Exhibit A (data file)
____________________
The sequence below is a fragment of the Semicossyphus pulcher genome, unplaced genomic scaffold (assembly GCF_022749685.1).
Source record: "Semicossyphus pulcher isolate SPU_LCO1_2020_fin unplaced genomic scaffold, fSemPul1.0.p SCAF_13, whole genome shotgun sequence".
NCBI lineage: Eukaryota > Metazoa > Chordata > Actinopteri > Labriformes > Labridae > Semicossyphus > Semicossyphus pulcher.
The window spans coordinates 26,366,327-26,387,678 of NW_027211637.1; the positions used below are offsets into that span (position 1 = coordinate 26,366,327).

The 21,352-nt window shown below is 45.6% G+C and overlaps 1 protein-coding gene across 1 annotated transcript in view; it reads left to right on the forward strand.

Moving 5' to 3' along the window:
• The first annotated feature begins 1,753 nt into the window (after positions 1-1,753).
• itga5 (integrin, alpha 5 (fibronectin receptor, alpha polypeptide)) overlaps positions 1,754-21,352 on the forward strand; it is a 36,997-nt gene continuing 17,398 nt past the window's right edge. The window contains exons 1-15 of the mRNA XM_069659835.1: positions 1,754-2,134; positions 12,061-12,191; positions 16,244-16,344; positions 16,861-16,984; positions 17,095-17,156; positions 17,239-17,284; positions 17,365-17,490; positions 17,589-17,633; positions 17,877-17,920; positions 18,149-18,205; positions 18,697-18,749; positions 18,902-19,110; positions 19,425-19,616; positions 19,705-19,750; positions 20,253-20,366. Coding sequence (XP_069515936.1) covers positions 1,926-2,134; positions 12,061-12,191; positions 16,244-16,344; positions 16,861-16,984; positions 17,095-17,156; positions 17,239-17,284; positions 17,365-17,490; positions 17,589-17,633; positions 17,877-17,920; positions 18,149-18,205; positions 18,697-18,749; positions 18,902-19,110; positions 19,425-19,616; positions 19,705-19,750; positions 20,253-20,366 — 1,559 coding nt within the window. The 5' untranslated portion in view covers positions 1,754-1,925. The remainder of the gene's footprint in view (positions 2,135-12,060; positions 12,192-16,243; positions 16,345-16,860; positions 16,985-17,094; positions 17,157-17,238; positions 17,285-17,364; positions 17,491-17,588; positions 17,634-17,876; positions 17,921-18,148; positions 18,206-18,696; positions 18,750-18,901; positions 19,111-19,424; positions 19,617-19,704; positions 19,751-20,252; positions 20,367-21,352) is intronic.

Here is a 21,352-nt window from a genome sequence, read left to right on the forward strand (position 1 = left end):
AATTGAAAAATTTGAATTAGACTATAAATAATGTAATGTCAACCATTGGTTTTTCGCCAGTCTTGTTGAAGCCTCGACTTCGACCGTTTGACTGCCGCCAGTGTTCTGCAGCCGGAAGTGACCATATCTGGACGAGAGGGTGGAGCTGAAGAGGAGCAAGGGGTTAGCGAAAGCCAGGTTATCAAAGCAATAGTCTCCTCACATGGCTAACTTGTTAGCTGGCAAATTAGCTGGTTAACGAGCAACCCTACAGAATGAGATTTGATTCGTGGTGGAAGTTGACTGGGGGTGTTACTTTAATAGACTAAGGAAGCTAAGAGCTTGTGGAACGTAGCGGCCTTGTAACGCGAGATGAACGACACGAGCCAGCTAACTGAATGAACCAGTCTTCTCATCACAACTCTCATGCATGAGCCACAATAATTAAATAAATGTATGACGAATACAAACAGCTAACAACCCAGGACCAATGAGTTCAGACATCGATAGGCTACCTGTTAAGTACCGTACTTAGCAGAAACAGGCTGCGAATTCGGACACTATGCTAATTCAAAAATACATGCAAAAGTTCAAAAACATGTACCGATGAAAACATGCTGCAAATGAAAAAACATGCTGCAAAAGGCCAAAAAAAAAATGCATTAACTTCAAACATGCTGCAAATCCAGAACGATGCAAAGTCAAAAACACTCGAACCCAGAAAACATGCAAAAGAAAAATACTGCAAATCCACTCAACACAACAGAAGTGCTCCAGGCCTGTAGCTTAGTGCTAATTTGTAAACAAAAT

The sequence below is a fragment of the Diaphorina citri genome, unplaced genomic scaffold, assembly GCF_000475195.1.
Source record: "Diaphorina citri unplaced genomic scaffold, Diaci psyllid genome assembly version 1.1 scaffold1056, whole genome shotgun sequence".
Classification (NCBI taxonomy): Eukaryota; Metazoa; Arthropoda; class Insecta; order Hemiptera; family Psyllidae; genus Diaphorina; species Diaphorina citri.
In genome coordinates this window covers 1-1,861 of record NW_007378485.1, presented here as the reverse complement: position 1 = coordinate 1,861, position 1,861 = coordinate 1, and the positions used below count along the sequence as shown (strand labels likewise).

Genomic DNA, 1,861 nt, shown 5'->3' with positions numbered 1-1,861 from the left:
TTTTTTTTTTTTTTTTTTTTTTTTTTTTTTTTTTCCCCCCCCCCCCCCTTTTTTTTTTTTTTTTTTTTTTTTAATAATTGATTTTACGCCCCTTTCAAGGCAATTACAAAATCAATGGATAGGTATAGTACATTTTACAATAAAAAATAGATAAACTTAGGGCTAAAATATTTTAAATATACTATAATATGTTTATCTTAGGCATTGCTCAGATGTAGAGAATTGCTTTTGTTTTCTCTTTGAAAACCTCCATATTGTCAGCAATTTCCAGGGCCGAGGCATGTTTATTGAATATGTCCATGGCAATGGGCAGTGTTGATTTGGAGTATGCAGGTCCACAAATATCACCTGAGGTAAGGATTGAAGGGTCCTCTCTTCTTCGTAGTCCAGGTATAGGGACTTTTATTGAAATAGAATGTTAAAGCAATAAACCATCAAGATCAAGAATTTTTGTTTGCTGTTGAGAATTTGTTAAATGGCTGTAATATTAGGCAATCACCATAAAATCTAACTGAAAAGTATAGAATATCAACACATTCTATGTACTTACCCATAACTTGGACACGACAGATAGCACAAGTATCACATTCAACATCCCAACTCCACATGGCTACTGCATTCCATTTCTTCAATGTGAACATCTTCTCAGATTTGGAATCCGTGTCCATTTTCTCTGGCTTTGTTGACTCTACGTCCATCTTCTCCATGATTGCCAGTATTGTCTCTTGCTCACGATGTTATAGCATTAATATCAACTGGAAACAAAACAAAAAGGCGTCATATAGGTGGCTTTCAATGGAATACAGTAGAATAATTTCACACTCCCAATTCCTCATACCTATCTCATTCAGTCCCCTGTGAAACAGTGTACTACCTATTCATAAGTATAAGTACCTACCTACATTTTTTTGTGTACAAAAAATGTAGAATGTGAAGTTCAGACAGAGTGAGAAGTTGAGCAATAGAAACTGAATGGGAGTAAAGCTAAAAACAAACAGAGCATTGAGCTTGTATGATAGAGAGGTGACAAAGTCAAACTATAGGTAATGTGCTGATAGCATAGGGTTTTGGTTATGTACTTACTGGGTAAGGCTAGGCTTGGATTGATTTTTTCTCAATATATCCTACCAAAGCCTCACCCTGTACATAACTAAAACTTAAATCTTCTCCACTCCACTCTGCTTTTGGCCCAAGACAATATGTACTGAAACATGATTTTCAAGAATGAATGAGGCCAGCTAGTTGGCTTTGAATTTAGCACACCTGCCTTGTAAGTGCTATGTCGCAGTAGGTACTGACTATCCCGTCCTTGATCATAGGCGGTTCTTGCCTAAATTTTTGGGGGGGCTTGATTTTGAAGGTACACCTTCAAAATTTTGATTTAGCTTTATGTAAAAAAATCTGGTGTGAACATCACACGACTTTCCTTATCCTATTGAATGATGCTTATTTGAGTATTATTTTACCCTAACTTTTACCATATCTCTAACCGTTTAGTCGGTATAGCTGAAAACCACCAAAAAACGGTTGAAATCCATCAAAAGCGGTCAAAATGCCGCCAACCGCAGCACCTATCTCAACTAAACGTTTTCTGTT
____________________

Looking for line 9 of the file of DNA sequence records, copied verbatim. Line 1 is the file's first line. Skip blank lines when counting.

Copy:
Here is a 21,352-nt window from a genome sequence, read left to right on the forward strand (position 1 = left end):